Monday, 21 October 2013

Spring is here, not it's not, yes it is, no it's not....

The weather is crazy this year, it can't decide whether to be spring or winter and keeps chopping and changing.  Hence the spring planting of veggies is late, it's been too darn cold for the most part.  But that's okay, we roll with the seasons.  :-) 
So far we've planted potatoes, sweet corn (which is just starting to come up), scarlet runner beans and a couple of tomato plants.  Also some lebanese cucumber seedlings (pictured) and capsicum seedlings.
Last week I planted about 60 different seeds into punnets!  We went through our seed collection that has been gathered and bought over the years.  Some of them are very old so we decided to bung them in.  We have seeds of 16 different varieties of tomato!  By next winter we are hoping to have a greenhouse of sorts built which will be wonderful for germinating seeds while it is still cold outside, but for now I am experimenting with a low wooden box full of moist coir stuff, and I have sunk all the punnet thingies into this, theory being that it will keep the punnet soil temperature stable and moist.  I'll report later as to whether this was a good idea or not.

We are still picking a nice, steady supply of veggies grown over the winter.  We are getting plenty of really nice celery, the broad beans have exploded and I've started freezing those, the purple kale is coming along well (and the chooks LOVE this!), a few carrots here and there and some lettuce. 
 
 We have started harvesting the root crops.  We grew turnips for the first time which are very nice and there is plenty chopped up in the freezer.  The main root crop at the moment is beetroot.  We've harvested about half of it so far.  We'll pull the rest of the beetroot next week and that will be for pickling.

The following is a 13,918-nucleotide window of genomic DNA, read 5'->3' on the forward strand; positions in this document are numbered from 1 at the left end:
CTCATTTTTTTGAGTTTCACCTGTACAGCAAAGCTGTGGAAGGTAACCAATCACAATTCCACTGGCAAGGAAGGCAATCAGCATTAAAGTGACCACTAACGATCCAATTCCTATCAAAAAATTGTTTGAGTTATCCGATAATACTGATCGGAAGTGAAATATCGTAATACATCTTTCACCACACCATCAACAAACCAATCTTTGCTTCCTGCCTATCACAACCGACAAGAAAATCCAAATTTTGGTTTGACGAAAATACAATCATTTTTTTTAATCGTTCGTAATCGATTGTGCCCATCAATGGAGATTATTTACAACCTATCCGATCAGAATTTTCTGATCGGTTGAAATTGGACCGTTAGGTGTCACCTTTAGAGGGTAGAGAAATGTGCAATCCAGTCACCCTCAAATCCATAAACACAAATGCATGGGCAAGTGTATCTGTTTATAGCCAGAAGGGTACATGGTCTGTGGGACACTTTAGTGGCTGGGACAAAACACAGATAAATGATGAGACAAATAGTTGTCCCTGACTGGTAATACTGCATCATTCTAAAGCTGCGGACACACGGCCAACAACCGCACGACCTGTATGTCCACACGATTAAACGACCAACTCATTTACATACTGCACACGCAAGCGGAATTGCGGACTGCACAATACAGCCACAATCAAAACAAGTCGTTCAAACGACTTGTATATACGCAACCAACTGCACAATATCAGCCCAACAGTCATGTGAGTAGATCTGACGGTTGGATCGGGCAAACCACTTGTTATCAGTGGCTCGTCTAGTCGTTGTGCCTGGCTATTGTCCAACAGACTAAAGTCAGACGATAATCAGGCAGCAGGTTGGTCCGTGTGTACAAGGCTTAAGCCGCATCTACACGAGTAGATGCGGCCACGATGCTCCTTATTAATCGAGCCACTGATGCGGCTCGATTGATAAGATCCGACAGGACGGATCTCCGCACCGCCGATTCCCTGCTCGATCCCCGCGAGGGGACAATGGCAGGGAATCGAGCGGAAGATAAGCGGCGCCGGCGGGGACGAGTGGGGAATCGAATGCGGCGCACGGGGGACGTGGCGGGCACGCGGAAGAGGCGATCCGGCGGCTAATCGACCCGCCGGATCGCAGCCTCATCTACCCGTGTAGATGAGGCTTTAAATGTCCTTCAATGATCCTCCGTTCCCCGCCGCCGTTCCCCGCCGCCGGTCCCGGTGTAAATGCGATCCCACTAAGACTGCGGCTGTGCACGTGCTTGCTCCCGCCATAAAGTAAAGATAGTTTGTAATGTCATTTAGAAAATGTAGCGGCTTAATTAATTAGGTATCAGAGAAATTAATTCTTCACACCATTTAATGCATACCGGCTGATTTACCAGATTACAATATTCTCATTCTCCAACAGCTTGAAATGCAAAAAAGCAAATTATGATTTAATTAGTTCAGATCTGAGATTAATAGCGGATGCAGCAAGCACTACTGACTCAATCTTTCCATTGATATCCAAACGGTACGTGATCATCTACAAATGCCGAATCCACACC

I used this lot of beetroot to make a batch of beetroot chutney.  I've never made it before and I've been looking for various ways of using beetroot as we seem to grow it well.  I have to say that I am a little disappointed with the chutney, it is very very sweet, too sweet I think.  It will be okay to use in small amounts but next time I make it I will adjust the recipe.
The really yummy thing I did make though, was beetroot hummus.  Divine! Here is the recipe for anyone who is interested :-
450 g can of beetroot, drained (I used 250 g of fresh beetroot that was baked in the oven in foil)
400 g can of chick peas, drained and rinsed
2 garlic cloves, chopped
1 tablespoon of tahini paste (sesame paste)
1 tablespoon of lemon juice
2 tablespoons of olive oil
Place all ingredients except oil into a food processor and blitz to a coarse paste.  With the motor running, slowly add the oil through the feed tube until the mixture is thick and smooth.  Season to taste.  It recommends to serve this with warm Turkish bread (yummmm).  We've been eating it with salad sticks and smearing it on bread for a sandwich instead of marg.
What do you think of this?  Does it look like a fabulous casserole or ornate salad that was prepared lovingly by a chef?  Was it delicious to eat?
Yes, it was delicious said Angie, Anne, Leanne and Wilma.  Do you think we have spoiled hens?  They adore the little tail end bits of prawns, shell and all.  This is a rare treat and it is very funny to see them squabble over those little orange treasures.  There was all sorts of good stuff in their breakfast that day - mixed grain porridge, veggie scraps, crushed egg shells, stale bread, cooked beetroot, you name it, it's in there!  And they reward us with 3 or 4 delicious eggs every day, with shells like concrete.